blob: 47d092f3e53ff3a511365027f140edc4ec1c55a7 [file] [log] [blame]
#ifdef __cplusplus
extern "C" {
#ifndef Py_BUILD_CORE
# error "this header requires Py_BUILD_CORE define"
#include "objimpl.h"
#include "pymem.h"
/* GC runtime state */
/* If we change this, we need to change the default value in the
signature of gc.collect. */
NOTE: about the counting of long-lived objects.
To limit the cost of garbage collection, there are two strategies;
- make each collection faster, e.g. by scanning fewer objects
- do less collections
This heuristic is about the latter strategy.
In addition to the various configurable thresholds, we only trigger a
full collection if the ratio
long_lived_pending / long_lived_total
is above a given value (hardwired to 25%).
The reason is that, while "non-full" collections (i.e., collections of
the young and middle generations) will always examine roughly the same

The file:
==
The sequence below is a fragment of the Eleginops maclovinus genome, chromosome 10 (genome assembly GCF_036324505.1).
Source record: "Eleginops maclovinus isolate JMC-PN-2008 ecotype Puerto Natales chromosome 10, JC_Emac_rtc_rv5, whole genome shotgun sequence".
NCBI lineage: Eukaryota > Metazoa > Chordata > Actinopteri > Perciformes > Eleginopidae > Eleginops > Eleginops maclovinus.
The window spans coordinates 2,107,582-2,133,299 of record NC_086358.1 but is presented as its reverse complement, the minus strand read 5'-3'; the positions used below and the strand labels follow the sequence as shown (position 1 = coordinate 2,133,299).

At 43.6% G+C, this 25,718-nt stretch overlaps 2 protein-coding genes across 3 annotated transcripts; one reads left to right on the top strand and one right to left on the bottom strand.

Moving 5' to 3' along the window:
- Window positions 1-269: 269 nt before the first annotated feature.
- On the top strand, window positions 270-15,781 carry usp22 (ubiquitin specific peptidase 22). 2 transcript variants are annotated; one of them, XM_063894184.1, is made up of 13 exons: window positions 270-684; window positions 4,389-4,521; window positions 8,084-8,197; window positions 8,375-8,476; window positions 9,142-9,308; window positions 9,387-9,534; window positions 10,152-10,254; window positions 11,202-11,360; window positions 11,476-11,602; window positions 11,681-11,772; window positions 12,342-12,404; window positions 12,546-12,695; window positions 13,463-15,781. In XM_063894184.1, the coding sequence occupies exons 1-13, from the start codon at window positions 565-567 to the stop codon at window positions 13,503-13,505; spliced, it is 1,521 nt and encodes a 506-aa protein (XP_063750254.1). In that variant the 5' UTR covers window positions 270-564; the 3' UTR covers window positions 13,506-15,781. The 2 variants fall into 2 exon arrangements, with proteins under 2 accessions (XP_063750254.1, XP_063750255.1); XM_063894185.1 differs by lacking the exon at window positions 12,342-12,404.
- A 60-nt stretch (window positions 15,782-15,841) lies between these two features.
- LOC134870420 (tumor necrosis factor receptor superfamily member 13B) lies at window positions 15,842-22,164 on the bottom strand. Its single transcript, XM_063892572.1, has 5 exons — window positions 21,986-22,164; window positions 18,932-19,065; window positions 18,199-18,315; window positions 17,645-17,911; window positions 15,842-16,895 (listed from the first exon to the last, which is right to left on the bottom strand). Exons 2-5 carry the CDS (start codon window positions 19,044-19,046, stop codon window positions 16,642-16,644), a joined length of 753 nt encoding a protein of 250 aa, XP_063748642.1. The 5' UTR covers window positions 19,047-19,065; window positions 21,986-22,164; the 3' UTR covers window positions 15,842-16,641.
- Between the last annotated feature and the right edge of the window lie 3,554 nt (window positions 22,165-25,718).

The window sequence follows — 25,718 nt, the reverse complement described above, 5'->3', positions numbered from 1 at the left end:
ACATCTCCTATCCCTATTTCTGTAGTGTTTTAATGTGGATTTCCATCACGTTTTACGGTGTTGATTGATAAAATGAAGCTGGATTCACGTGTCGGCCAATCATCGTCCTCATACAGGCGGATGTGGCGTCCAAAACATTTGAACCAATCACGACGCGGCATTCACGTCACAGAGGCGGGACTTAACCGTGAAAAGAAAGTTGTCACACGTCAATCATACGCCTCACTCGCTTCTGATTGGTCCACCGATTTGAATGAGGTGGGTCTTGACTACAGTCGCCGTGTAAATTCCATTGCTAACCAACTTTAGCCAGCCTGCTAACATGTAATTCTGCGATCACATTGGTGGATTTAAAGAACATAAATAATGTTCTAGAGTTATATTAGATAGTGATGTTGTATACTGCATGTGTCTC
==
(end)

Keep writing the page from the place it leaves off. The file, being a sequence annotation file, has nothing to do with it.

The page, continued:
number of objects -- determined by the aforementioned thresholds --,
the cost of a full collection is proportional to the total number of
long-lived objects, which is virtually unbounded.
Indeed, it has been remarked that doing a full collection every
<constant number> of object creations entails a dramatic performance
degradation in workloads which consist in creating and storing lots of
long-lived objects (e.g. building a large list of GC-tracked objects would
show quadratic performance, instead of linear as expected: see issue #4074).
Using the above ratio, instead, yields amortized linear performance in
the total number of objects (the effect of which can be summarized
thusly: "each full garbage collection is more and more costly as the
number of objects grows, but we do fewer and fewer of them").
This heuristic was suggested by Martin von Löwis on python-dev in
June 2008. His original analysis and proposal can be found at:
NOTE: about untracking of mutable objects.
Certain types of container cannot participate in a reference cycle, and
so do not need to be tracked by the garbage collector. Untracking these
objects reduces the cost of garbage collections. However, determining
which objects may be untracked is not free, and the costs must be
weighed against the benefits for garbage collection.
There are two possible strategies for when to untrack a container:
i) When the container is created.
ii) When the container is examined by the garbage collector.
Tuples containing only immutable objects (integers, strings etc, and